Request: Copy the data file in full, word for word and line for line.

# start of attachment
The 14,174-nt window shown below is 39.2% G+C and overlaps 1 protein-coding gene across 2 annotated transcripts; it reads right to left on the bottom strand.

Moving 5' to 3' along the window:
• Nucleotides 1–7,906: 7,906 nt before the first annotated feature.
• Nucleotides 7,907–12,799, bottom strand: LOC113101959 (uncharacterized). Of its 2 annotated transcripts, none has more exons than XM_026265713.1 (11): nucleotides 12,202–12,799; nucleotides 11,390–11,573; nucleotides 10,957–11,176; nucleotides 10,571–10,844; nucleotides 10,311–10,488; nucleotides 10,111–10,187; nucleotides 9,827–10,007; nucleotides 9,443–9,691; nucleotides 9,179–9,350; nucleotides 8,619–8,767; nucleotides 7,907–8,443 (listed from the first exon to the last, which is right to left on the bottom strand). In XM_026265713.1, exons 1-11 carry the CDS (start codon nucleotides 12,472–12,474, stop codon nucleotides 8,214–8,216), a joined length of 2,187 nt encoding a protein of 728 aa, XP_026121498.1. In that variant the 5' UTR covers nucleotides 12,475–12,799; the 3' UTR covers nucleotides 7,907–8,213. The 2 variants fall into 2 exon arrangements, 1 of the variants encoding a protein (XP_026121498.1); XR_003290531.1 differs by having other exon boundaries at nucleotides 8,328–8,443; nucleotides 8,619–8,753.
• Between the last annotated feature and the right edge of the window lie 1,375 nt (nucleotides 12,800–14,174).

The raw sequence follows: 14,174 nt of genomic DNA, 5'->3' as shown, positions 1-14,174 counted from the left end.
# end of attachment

The 14,174-nt window shown below is 39.2% G+C and overlaps 1 protein-coding gene across 2 annotated transcripts; it reads right to left on the bottom strand.

Moving 5' to 3' along the window:
• Nucleotides 1–7,906: 7,906 nt before the first annotated feature.
• Nucleotides 7,907–12,799, bottom strand: LOC113101959 (uncharacterized). Of its 2 annotated transcripts, none has more exons than XM_026265713.1 (11): nucleotides 12,202–12,799; nucleotides 11,390–11,573; nucleotides 10,957–11,176; nucleotides 10,571–10,844; nucleotides 10,311–10,488; nucleotides 10,111–10,187; nucleotides 9,827–10,007; nucleotides 9,443–9,691; nucleotides 9,179–9,350; nucleotides 8,619–8,767; nucleotides 7,907–8,443 (listed from the first exon to the last, which is right to left on the bottom strand). In XM_026265713.1, exons 1-11 carry the CDS (start codon nucleotides 12,472–12,474, stop codon nucleotides 8,214–8,216), a joined length of 2,187 nt encoding a protein of 728 aa, XP_026121498.1. In that variant the 5' UTR covers nucleotides 12,475–12,799; the 3' UTR covers nucleotides 7,907–8,213. The 2 variants fall into 2 exon arrangements, 1 of the variants encoding a protein (XP_026121498.1); XR_003290531.1 differs by having other exon boundaries at nucleotides 8,328–8,443; nucleotides 8,619–8,753.
• Between the last annotated feature and the right edge of the window lie 1,375 nt (nucleotides 12,800–14,174).

The raw sequence follows: 14,174 nt of genomic DNA, 5'->3' as shown, positions 1-14,174 counted from the left end.